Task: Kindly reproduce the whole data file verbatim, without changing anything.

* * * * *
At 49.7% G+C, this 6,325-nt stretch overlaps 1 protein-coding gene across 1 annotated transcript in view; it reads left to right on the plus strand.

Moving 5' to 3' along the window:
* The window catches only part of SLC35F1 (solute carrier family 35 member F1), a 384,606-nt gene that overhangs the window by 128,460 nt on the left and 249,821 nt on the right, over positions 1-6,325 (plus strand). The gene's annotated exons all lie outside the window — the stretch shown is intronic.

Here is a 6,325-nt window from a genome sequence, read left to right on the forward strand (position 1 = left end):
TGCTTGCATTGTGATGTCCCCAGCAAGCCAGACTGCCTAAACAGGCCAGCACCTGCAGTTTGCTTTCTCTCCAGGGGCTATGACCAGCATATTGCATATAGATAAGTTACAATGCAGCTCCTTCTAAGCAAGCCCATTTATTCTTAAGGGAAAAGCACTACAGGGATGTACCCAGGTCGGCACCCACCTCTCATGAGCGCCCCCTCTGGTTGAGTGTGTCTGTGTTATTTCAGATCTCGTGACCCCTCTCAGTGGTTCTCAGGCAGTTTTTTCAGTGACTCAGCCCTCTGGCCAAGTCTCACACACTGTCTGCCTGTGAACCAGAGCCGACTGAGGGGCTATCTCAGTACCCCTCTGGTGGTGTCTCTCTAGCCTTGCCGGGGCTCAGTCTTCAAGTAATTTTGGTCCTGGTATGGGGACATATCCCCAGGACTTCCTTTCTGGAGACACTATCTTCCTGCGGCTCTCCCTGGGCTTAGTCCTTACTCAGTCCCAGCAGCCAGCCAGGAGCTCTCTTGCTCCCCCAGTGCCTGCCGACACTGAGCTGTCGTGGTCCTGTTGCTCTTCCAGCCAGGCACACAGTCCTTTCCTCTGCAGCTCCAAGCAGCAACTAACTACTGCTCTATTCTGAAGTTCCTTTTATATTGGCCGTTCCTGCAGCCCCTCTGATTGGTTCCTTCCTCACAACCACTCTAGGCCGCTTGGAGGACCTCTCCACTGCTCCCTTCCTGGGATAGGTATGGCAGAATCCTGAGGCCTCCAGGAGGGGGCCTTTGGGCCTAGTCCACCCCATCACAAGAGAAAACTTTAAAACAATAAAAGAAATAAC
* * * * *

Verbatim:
At 49.7% G+C, this 6,325-nt stretch overlaps 1 protein-coding gene across 1 annotated transcript in view; it reads left to right on the plus strand.

Moving 5' to 3' along the window:
* The window catches only part of SLC35F1 (solute carrier family 35 member F1), a 384,606-nt gene that overhangs the window by 128,460 nt on the left and 249,821 nt on the right, over positions 1-6,325 (plus strand). The gene's annotated exons all lie outside the window — the stretch shown is intronic.

Here is a 6,325-nt window from a genome sequence, read left to right on the forward strand (position 1 = left end):
TGCTTGCATTGTGATGTCCCCAGCAAGCCAGACTGCCTAAACAGGCCAGCACCTGCAGTTTGCTTTCTCTCCAGGGGCTATGACCAGCATATTGCATATAGATAAGTTACAATGCAGCTCCTTCTAAGCAAGCCCATTTATTCTTAAGGGAAAAGCACTACAGGGATGTACCCAGGTCGGCACCCACCTCTCATGAGCGCCCCCTCTGGTTGAGTGTGTCTGTGTTATTTCAGATCTCGTGACCCCTCTCAGTGGTTCTCAGGCAGTTTTTTCAGTGACTCAGCCCTCTGGCCAAGTCTCACACACTGTCTGCCTGTGAACCAGAGCCGACTGAGGGGCTATCTCAGTACCCCTCTGGTGGTGTCTCTCTAGCCTTGCCGGGGCTCAGTCTTCAAGTAATTTTGGTCCTGGTATGGGGACATATCCCCAGGACTTCCTTTCTGGAGACACTATCTTCCTGCGGCTCTCCCTGGGCTTAGTCCTTACTCAGTCCCAGCAGCCAGCCAGGAGCTCTCTTGCTCCCCCAGTGCCTGCCGACACTGAGCTGTCGTGGTCCTGTTGCTCTTCCAGCCAGGCACACAGTCCTTTCCTCTGCAGCTCCAAGCAGCAACTAACTACTGCTCTATTCTGAAGTTCCTTTTATATTGGCCGTTCCTGCAGCCCCTCTGATTGGTTCCTTCCTCACAACCACTCTAGGCCGCTTGGAGGACCTCTCCACTGCTCCCTTCCTGGGATAGGTATGGCAGAATCCTGAGGCCTCCAGGAGGGGGCCTTTGGGCCTAGTCCACCCCATCACAAGAGAAAACTTTAAAACAATAAAAGAAATAAC